The EOSC Association also serves as coordinator for the aptly-named EU project, EOSC Focus, which serves as a tool for coordinating the extremely broad base of activities that go into creating EOSC. The inspiration for EOSC Focus came out of the lessons learned from Horizon 2020, where there was no mandated coordinating function to bring the many EOSC projects and their results together.
As an expert in the field of Open Science, how do you perceive the RISIS project’s objectives of transforming the science, technology, and innovation sector into an advanced research community?
The initiative underlying the RISIS project dovetails with the EOSC initiative at many points, including in its objective to consolidate research communities and in its technical implementation as a coordinating hub of data and services. So, while EOSC is not an e-infrastructure like RISIS, the effort to bring research communities together via the co-creation of an enabling set of technologies looks very familiar to us. So does, not coincidentally, the work to define a strategic framework that can enable such a project.
Like RISIS, EOSC is central to the ambitions of the European Research Area. The EU Competitiveness Council identified enabling Open Science as Priority Action 1 for the “Future Governance of the European Research Area”, and this position was endorsed by the ERA Forum 2021. Our Partnership’s EOSC Steering Board, together with the national-level events I mentioned earlier, have been designated as the mechanisms by which to achieve this.
What are the key benefits you see in terms of facilitating transnational access to research infrastructure and leveraging RISIS datasets and organization registers to study the dynamics of knowledge?
True transnational access to RIs is a longstanding goal of the ERA and the initiatives that preceded it, and the code has not yet been cracked. Any project or initiative that advances the possibility of seamless access across Europe’s RIs has an inherent impact that goes beyond its own specific research and innovation outcomes.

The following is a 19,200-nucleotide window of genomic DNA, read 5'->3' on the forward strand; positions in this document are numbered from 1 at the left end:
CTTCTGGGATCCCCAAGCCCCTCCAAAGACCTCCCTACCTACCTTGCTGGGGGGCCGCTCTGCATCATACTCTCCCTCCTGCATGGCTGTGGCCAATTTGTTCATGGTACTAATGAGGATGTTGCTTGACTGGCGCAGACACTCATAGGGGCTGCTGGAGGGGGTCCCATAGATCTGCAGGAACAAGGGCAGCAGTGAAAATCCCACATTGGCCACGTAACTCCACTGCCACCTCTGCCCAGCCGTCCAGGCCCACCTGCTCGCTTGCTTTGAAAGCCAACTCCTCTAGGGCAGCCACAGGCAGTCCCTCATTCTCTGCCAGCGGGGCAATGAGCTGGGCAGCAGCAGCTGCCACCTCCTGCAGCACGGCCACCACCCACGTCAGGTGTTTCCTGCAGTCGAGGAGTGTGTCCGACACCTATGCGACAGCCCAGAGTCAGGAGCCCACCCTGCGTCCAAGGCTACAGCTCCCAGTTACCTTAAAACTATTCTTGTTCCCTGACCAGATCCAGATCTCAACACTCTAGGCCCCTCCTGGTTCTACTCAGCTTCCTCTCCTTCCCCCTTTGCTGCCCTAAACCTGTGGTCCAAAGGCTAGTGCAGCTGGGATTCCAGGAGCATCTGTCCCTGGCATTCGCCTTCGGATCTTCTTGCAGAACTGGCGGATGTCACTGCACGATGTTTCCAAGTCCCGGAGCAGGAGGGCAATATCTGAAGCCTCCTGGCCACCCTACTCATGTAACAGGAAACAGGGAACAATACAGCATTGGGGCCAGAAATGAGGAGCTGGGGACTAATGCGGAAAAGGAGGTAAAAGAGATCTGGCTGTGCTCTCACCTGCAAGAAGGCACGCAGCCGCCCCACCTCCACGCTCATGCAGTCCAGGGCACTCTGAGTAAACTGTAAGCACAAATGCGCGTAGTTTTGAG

This is doubly true for a project like RISIS, which has the ambition to grease the wheels in the exchange between European industry and Europe’s RIs. Enabling these massive datasets to bounce off one another and researchers to analyse the dynamics of contemporaneous knowledge creation across Europe is, of course, a very exciting prospect! It is easy to imagine that these outcomes have the potential to open a new frontier in the collaboration between science and industry in Europe.
Open science has been recognized as a political priority for the European Union, as evidenced by various Council Conclusions and recommendations. What initiatives or strategies are being developed to increase awareness and understanding of the FAIR principles among researchers, especially young researchers who form a vital part of the academic community?
The uptake of FAIR practices among Europe’s researchers is steadily increasing: this is not only addressed by several of our EOSC Association Task Forces, but also through several projects funded by Horizon Europe such as FAIR-IMPACT, which supports the implementation of FAIR-enabling practices, tools and services across scientific communities at a European, national and institutional level or Skills4EOSC, which sets up a pan-European network of competence centers to speed up the training of European researchers and harmonise the training of new professional figures for scientific data management.